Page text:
“Old Woman from the Poorhouse in the Garden with Glass Ball and Poppies”
By Paula Modersohn-Becker, 1907
Oil on Canvas, 37 9/10 × 31 3/5 in, 96.3 × 80.2 cm
About the Art
The Old Woman from the Poorhouse in the Garden with Glass Ball and Poppies
depicts Paula’s devoted friend among the Worpswede peasants and old people from the poor-house who posed for her. Nicknamed “old Dreebeen”—her much-needed cane served as her third leg—Anna Schroder appears in numerous drawings paintings, and letters (she is first described on 18 September 1898, and last cited in October, 1907 offering folk wisdom about pregnancy). Having first painted several realistic pictures of the old woman, Modersohn-Becker suddenly transformed her into a spooky, apparition from a primitive past, with an ominous crystal ball and looming poppies and foxglove, plants of medicinal and magical power. The style of drawing, the color harmonies the woman’s pose, and even the huge flowers recall Van Gogh’s Berceuse
with her decorative floral background, of which two versions were shown in 1905; this also was an ordinary provincial woman raised to symbolic grandeur as the eternally comforting mother.
About the Artist
Paula Modersohn-Becker was a German painter and one of the most important representatives of early expressionism. Paula Becker was born and grew up in Dresden-Friedrichstadt. She was the third of seven children. Her father, the son of a Russian university professor, was employed with the German railway. He and Modersohn-Becker’s mother, who was from an aristocratic family, provided the children a cultured and intellectual environment in the home. In 1888 her parents moved from Dresden to Bremen. While visiting an aunt in London, England, she received her first instruction in drawing. Apart from her teacher’s training in Bremen in 1893-1895, Paula took private instruction in painting. In 1896 she participated in a course for painting and drawing sponsored by the “Verein der Berliner Kunstlerinnen” (Union of Berlin Female Artists) which offered art studies to women.
At the age of 22, she encountered the artistic community of Worpswede. In this “village”, artists such as Fritz Mackensen (1866-1953) and Heinrich Vogeler (1872-1942) had retreated to protest against the domination of the art academy and life in the big city. At Worpswede, Paula Modersohn-Becker took painting lessons from Mackensen. The main subjects were the life of the farmers and the northern German landscape. At this time she began close friendships with the sculptor Clara Westhoff (1875-1954) and the poet Rainer Maria Rilke (1875-1926). She also fell in love during this period, and in 1901 she married a fellow Worpswede painter, Otto Modersohn. In marrying Otto, she also became a step-mother to Otto’s daughter, Elsbeth Modersohn, the child from his first marriage to Helene Modersohn, then deceased.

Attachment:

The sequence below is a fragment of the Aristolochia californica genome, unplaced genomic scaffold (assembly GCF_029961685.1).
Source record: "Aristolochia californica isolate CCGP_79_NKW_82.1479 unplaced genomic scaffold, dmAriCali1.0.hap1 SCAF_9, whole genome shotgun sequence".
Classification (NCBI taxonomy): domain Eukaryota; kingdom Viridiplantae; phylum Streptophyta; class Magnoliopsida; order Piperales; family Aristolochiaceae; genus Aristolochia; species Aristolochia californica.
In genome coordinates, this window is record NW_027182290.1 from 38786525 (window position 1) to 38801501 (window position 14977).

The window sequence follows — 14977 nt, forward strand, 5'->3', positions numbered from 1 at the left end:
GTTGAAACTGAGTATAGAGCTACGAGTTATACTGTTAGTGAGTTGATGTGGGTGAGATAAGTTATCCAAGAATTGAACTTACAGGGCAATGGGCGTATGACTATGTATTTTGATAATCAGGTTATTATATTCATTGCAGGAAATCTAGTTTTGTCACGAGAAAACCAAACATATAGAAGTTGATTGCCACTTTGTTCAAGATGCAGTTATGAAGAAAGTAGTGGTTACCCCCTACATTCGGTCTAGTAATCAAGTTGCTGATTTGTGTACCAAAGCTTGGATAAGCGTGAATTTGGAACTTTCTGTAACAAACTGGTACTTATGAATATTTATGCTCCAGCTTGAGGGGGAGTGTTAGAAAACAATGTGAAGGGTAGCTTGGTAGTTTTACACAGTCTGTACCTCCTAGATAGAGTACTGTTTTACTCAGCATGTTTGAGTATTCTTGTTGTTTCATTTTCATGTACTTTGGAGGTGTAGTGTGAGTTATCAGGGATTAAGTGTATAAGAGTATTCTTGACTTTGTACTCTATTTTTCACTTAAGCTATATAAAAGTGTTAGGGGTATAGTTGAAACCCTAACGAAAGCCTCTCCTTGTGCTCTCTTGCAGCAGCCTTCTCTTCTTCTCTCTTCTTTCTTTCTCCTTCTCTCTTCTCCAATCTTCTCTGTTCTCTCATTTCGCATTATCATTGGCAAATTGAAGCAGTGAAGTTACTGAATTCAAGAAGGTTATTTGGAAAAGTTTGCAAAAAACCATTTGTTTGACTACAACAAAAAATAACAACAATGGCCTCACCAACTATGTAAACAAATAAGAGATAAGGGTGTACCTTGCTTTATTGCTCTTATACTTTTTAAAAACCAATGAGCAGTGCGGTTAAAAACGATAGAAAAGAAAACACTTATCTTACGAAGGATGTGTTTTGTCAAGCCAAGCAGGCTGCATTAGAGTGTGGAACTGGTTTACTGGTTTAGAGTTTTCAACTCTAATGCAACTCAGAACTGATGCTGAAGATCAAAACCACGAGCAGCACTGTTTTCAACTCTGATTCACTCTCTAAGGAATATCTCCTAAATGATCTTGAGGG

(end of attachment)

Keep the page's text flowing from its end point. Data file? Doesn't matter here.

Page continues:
Between 1900 and 1907, Paula made several extended trips to Paris for artistic purposes, sometimes living separately from her husband, Otto. During one of her residencies in Paris, she took courses at the école des Beaux-Arts. She visited contemporary exhibitions often, and was particularly intrigued with the work of Paul Cézanne. Other post impressionists were especially influential, including Vincent Van Gogh and Paul Gaugin. Fauve influences may also appear in such works as Poorhouse Woman with a Glass Bottle. The influence by the work of French painter, Jean-Francois Millet, who was widely admired among the artists in the Worpswede group, may be seen in such pieces as her 1900 Peat Cutters.
In her last trip to Paris in 1906, she produced a body of paintings from which she felt very great excitement and satisfaction. During this period of painting, she produced her initial nude self-portraits (something rather unprecedented by a female painter) and portraits of friends such as Rainer Maria Rilkeand Werner Sombart. Some critics consider this period of her art production to be the strongest and most compelling.
In 1907, Paula Modersohn-Becker returned to her husband in Worpswede. Their relationship, which had been particularly strained in 1906, had taken a turn towards improvement. Paula’s long-lived wish to conceive and bear a child was fulfilled. Her daughter Mathilde (Tillie) Modersohn was born on November 2nd, 1907. Paula and Otto were joyous. Sadly, the joy became soon overshadowed by tragedy, as Paula Modersohn-Becker died suddenly in Worpswede on November 20th from an embolism.
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Create something using an art bead that fits within our monthly theme. We post the art to be used as your inspiration to create. This challenge is open to jewelry-makers, fiber artists, collage artist, etc. The art bead can be created by you or someone else. The challenge is to inspire those who use art beads and to see all the different ways art beads can be incorporated into your handiwork.
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Monthly Challenge Recap
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Perfect Pairings :: Designer + Art Bead Artist
• Formerly the Featured Designer of the Week, our new Perfect Pairings will focus on both the jewelry designer and the art bead artist.
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• From all the entries during the month, an editor will pick their favorite design to be featured every Wednesday here on ABS, so get those entries in soon.
What is an Art Bead?
An art bead is a bead, charm, button or finding made by an independent artist. Art beads are the vision and handiwork of an individual artist. You can read more about art beads here
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